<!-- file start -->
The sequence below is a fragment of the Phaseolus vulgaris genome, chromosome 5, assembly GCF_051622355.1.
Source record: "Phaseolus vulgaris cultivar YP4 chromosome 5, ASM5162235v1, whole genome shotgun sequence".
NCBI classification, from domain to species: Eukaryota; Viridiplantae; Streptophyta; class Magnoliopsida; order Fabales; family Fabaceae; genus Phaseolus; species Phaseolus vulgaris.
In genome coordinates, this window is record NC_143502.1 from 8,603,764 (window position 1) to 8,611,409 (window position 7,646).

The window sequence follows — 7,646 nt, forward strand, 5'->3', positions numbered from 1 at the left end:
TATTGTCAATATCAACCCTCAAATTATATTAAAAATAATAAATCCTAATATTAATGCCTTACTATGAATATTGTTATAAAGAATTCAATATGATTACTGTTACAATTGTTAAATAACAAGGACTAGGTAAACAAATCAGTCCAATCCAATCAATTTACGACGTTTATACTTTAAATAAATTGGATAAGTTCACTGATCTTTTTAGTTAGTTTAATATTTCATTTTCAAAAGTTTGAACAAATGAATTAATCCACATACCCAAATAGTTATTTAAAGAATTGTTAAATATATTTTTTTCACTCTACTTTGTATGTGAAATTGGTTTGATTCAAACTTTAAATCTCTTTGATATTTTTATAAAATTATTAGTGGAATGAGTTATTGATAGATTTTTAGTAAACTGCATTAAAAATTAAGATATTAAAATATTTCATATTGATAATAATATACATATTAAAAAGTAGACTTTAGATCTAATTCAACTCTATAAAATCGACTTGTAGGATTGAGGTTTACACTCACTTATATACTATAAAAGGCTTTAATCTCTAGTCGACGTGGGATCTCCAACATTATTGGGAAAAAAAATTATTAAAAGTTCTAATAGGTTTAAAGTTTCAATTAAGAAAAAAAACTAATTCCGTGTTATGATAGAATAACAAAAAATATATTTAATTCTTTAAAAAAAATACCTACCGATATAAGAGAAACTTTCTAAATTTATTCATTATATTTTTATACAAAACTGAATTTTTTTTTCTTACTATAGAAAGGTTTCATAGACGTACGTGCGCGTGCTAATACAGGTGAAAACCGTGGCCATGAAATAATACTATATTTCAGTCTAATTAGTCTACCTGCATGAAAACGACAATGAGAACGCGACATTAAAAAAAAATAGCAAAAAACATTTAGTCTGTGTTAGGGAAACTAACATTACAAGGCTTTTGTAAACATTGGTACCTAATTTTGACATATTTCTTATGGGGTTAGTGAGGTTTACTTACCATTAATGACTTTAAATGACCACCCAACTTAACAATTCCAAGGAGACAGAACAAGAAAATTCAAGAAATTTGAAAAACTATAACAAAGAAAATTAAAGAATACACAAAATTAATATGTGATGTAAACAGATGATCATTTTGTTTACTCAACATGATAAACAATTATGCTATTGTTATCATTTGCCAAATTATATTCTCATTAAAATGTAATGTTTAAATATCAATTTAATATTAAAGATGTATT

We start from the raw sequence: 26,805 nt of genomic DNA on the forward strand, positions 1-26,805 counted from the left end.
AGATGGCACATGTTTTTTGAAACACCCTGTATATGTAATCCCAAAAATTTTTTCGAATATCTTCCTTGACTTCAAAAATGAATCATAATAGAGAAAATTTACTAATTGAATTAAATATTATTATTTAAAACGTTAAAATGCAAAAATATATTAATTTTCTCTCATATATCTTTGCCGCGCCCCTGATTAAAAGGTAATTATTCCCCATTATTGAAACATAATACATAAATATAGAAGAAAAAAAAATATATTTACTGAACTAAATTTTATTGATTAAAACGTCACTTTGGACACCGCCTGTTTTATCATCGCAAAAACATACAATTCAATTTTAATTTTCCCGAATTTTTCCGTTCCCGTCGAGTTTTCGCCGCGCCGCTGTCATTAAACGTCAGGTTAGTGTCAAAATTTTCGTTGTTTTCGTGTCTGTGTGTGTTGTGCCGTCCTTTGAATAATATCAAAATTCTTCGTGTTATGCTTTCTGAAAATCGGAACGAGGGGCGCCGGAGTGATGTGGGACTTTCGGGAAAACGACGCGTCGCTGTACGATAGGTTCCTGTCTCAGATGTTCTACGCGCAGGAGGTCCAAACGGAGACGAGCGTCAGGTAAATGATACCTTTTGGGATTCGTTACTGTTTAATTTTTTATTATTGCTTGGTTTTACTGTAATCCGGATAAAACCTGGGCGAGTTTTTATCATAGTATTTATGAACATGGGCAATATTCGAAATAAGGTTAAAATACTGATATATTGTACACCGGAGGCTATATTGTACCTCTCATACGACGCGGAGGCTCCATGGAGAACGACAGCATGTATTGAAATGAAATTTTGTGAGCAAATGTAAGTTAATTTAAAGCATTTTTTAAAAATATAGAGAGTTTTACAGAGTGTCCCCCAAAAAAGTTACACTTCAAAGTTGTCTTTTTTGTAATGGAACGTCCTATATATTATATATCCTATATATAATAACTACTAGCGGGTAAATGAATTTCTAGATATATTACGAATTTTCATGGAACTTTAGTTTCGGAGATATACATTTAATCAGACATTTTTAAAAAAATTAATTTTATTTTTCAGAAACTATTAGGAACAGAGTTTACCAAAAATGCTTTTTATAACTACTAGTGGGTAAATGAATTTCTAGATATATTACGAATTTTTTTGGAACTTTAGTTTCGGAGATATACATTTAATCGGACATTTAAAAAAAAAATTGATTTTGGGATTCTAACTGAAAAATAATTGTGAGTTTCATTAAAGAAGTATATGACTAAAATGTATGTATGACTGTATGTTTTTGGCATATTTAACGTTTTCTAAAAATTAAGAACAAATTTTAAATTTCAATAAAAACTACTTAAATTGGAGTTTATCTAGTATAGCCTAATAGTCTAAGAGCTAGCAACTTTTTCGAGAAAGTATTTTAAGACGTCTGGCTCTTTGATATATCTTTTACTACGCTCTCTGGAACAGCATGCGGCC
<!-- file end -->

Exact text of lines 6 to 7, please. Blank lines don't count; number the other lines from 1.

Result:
TATTGTCAATATCAACCCTCAAATTATATTAAAAATAATAAATCCTAATATTAATGCCTTACTATGAATATTGTTATAAAGAATTCAATATGATTACTGTTACAATTGTTAAATAACAAGGACTAGGTAAACAAATCAGTCCAATCCAATCAATTTACGACGTTTATACTTTAAATAAATTGGATAAGTTCACTGATCTTTTTAGTTAGTTTAATATTTCATTTTCAAAAGTTTGAACAAATGAATTAATCCACATACCCAAATAGTTATTTAAAGAATTGTTAAATATATTTTTTTCACTCTACTTTGTATGTGAAATTGGTTTGATTCAAACTTTAAATCTCTTTGATATTTTTATAAAATTATTAGTGGAATGAGTTATTGATAGATTTTTAGTAAACTGCATTAAAAATTAAGATATTAAAATATTTCATATTGATAATAATATACATATTAAAAAGTAGACTTTAGATCTAATTCAACTCTATAAAATCGACTTGTAGGATTGAGGTTTACACTCACTTATATACTATAAAAGGCTTTAATCTCTAGTCGACGTGGGATCTCCAACATTATTGGGAAAAAAAATTATTAAAAGTTCTAATAGGTTTAAAGTTTCAATTAAGAAAAAAAACTAATTCCGTGTTATGATAGAATAACAAAAAATATATTTAATTCTTTAAAAAAAATACCTACCGATATAAGAGAAACTTTCTAAATTTATTCATTATATTTTTATACAAAACTGAATTTTTTTTTCTTACTATAGAAAGGTTTCATAGACGTACGTGCGCGTGCTAATACAGGTGAAAACCGTGGCCATGAAATAATACTATATTTCAGTCTAATTAGTCTACCTGCATGAAAACGACAATGAGAACGCGACATTAAAAAAAAATAGCAAAAAACATTTAGTCTGTGTTAGGGAAACTAACATTACAAGGCTTTTGTAAACATTGGTACCTAATTTTGACATATTTCTTATGGGGTTAGTGAGGTTTACTTACCATTAATGACTTTAAATGACCACCCAACTTAACAATTCCAAGGAGACAGAACAAGAAAATTCAAGAAATTTGAAAAACTATAACAAAGAAAATTAAAGAATACACAAAATTAATATGTGATGTAAACAGATGATCATTTTGTTTACTCAACATGATAAACAATTATGCTATTGTTATCATTTGCCAAATTATATTCTCATTAAAATGTAATGTTTAAATATCAATTTAATATTAAAGATGTATT

We start from the raw sequence: 26,805 nt of genomic DNA on the forward strand, positions 1-26,805 counted from the left end.